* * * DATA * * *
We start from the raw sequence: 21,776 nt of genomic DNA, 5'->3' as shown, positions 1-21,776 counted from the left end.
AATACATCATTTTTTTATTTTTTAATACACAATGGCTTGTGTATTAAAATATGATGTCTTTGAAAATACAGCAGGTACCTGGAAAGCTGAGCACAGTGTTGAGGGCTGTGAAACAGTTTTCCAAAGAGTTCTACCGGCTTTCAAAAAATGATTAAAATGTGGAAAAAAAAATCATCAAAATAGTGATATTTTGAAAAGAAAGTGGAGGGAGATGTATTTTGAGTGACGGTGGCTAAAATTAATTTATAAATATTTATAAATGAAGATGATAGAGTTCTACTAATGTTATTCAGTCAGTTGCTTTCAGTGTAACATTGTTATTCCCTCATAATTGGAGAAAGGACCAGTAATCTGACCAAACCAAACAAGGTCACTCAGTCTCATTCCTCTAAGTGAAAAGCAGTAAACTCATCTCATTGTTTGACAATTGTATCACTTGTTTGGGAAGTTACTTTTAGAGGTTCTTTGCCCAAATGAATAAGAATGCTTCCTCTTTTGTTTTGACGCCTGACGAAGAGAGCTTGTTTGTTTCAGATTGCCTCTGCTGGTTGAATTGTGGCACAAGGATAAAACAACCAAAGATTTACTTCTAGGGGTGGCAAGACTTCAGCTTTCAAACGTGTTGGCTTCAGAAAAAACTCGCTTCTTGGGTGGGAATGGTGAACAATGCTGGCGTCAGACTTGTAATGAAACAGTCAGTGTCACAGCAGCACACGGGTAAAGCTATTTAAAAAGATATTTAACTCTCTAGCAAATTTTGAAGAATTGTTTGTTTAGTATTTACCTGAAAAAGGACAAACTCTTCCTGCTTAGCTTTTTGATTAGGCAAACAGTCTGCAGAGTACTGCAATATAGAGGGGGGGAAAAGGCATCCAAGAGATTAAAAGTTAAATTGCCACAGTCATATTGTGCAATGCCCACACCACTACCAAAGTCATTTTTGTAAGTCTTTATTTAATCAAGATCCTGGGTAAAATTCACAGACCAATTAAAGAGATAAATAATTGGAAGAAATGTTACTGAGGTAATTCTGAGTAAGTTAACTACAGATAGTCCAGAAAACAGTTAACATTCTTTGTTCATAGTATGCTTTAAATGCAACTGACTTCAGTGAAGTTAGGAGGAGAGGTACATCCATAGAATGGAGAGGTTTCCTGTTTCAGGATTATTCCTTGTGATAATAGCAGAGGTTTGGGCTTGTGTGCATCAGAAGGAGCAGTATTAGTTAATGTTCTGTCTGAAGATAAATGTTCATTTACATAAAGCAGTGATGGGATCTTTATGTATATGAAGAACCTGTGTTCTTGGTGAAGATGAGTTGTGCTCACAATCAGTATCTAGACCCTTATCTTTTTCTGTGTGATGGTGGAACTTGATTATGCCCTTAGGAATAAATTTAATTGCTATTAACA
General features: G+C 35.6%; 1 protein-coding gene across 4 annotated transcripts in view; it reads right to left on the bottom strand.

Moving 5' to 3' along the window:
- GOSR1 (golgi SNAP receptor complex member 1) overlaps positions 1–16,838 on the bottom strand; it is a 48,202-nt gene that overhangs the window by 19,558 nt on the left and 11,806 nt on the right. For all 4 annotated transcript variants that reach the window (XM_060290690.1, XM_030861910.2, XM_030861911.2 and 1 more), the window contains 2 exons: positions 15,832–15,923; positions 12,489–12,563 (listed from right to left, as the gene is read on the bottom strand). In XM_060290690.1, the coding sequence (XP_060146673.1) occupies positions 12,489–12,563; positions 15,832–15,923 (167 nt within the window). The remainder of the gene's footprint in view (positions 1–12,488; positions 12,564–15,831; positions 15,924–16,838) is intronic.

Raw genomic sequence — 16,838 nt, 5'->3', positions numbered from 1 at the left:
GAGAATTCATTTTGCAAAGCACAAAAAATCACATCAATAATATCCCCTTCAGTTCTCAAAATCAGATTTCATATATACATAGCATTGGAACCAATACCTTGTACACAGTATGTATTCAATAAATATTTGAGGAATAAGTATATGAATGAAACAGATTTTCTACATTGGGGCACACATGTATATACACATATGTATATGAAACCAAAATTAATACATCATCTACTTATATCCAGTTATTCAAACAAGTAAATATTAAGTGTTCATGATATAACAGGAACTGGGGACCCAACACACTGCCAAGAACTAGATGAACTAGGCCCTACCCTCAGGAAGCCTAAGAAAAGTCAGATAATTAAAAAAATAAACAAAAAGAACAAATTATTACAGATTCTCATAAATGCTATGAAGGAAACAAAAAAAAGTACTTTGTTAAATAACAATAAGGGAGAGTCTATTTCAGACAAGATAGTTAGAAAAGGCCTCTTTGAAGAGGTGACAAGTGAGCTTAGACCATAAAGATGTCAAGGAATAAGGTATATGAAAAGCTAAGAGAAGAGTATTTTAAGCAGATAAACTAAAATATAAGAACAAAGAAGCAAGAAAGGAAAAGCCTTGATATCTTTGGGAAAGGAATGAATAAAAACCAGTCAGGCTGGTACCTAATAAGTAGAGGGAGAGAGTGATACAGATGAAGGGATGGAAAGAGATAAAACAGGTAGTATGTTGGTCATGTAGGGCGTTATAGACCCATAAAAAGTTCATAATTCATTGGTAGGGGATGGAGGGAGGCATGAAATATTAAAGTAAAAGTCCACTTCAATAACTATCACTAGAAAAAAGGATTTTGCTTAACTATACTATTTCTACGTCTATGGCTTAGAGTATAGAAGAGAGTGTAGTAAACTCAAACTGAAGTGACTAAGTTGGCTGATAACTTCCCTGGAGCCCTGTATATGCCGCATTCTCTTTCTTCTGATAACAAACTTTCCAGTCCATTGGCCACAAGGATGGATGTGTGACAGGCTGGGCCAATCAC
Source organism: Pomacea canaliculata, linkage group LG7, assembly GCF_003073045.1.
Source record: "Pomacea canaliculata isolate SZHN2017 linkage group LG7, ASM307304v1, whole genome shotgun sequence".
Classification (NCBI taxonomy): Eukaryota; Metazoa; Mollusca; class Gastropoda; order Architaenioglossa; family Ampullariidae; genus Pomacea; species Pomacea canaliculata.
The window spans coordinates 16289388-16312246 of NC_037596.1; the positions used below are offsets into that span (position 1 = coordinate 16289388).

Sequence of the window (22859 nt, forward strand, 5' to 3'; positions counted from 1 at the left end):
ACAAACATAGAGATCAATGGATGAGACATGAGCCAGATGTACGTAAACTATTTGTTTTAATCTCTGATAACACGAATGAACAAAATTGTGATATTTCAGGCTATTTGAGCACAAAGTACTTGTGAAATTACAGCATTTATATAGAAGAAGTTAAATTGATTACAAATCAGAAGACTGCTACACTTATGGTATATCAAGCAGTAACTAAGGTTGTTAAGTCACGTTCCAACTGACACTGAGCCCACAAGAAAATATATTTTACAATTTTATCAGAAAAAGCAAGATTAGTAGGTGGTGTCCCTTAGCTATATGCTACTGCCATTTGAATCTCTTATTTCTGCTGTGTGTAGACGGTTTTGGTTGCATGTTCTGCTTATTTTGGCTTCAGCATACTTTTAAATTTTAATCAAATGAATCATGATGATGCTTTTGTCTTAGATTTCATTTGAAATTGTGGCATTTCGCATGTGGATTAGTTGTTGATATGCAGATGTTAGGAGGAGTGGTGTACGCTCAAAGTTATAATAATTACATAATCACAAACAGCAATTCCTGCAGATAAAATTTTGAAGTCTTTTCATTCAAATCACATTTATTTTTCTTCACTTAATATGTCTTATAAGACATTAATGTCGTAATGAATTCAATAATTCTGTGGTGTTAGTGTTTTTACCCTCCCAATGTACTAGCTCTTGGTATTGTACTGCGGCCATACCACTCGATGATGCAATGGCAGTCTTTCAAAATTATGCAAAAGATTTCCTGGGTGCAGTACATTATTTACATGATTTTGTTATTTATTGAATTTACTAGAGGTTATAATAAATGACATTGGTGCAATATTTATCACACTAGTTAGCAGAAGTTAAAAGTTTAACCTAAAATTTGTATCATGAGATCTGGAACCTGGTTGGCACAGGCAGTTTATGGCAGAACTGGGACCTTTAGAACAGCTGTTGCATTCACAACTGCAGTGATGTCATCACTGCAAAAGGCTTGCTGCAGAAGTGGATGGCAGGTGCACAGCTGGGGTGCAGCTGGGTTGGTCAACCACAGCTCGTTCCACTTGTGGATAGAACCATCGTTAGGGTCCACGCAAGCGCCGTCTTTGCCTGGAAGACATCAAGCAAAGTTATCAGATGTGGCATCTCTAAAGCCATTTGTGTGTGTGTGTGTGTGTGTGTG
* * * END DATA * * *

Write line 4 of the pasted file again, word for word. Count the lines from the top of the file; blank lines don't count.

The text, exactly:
Moving 5' to 3' along the window: